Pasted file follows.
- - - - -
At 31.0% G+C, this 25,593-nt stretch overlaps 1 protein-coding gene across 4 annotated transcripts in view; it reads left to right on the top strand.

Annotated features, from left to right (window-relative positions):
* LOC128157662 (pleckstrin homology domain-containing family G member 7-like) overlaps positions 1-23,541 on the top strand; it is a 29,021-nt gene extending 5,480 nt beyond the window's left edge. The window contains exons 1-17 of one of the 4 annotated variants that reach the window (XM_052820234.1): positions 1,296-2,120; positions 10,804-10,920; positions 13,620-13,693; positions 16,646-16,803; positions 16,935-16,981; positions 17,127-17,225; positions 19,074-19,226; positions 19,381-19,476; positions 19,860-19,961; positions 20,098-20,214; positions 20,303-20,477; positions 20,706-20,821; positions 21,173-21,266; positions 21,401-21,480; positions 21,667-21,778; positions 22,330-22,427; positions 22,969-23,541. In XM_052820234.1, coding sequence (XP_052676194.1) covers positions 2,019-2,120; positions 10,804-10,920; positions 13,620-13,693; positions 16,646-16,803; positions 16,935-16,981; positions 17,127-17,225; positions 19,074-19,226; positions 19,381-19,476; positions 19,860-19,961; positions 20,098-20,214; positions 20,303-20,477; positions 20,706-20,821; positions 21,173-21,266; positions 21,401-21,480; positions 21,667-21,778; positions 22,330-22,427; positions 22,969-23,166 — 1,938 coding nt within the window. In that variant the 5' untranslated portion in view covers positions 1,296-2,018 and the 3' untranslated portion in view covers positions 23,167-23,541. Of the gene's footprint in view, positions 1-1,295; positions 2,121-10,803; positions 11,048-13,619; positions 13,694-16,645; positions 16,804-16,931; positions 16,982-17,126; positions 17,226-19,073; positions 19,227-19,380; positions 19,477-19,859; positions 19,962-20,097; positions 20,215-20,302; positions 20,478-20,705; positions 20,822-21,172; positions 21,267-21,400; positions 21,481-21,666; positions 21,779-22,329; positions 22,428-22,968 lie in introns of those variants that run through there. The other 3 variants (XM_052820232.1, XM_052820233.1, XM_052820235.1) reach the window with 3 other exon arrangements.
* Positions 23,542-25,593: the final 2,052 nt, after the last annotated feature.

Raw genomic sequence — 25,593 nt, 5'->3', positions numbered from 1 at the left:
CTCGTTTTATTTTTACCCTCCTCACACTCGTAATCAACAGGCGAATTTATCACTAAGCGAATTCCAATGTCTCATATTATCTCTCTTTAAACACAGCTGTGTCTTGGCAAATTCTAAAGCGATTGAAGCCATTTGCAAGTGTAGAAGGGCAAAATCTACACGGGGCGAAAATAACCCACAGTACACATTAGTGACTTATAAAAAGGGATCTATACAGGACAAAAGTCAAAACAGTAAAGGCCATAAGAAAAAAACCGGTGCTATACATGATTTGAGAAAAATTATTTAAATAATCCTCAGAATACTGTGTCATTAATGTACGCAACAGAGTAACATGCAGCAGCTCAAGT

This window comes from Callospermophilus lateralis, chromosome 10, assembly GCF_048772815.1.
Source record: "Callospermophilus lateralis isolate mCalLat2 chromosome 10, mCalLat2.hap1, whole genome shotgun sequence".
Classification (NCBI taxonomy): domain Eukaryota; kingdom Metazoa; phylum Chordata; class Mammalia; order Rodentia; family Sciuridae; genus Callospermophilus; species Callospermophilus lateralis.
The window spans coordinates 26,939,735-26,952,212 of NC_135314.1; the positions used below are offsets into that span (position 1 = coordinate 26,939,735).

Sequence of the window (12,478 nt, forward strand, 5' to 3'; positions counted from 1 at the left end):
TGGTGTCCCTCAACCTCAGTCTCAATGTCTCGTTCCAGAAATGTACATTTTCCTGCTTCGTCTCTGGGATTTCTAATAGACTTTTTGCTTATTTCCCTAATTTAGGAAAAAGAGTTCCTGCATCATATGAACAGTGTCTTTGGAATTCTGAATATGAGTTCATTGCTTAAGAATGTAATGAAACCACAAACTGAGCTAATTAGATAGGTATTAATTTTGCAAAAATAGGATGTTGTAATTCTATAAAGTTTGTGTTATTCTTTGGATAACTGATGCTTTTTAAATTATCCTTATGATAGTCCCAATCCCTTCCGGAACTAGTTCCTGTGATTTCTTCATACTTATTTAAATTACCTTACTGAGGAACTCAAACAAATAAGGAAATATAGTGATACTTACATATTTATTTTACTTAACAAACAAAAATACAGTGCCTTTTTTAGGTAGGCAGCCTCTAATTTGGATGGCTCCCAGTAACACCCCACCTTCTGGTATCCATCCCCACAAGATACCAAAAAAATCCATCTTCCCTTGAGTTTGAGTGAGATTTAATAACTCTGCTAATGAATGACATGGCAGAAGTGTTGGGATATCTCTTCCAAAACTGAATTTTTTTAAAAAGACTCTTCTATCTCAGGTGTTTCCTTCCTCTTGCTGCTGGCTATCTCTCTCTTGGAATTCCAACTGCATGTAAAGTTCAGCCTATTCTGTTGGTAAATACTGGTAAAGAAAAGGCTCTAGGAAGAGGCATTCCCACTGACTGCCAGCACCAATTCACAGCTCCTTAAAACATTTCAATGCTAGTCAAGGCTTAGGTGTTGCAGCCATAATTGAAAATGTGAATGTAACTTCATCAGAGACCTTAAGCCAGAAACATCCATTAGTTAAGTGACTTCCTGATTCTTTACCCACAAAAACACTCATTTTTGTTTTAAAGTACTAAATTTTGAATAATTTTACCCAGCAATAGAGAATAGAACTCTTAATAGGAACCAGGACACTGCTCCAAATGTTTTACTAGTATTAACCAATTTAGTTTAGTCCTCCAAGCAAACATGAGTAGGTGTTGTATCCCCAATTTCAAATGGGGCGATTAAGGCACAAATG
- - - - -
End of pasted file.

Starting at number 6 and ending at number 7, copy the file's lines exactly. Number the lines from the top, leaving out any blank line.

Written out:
CTCGTTTTATTTTTACCCTCCTCACACTCGTAATCAACAGGCGAATTTATCACTAAGCGAATTCCAATGTCTCATATTATCTCTCTTTAAACACAGCTGTGTCTTGGCAAATTCTAAAGCGATTGAAGCCATTTGCAAGTGTAGAAGGGCAAAATCTACACGGGGCGAAAATAACCCACAGTACACATTAGTGACTTATAAAAAGGGATCTATACAGGACAAAAGTCAAAACAGTAAAGGCCATAAGAAAAAAACCGGTGCTATACATGATTTGAGAAAAATTATTTAAATAATCCTCAGAATACTGTGTCATTAATGTACGCAACAGAGTAACATGCAGCAGCTCAAGT

This window comes from Callospermophilus lateralis, chromosome 10, assembly GCF_048772815.1.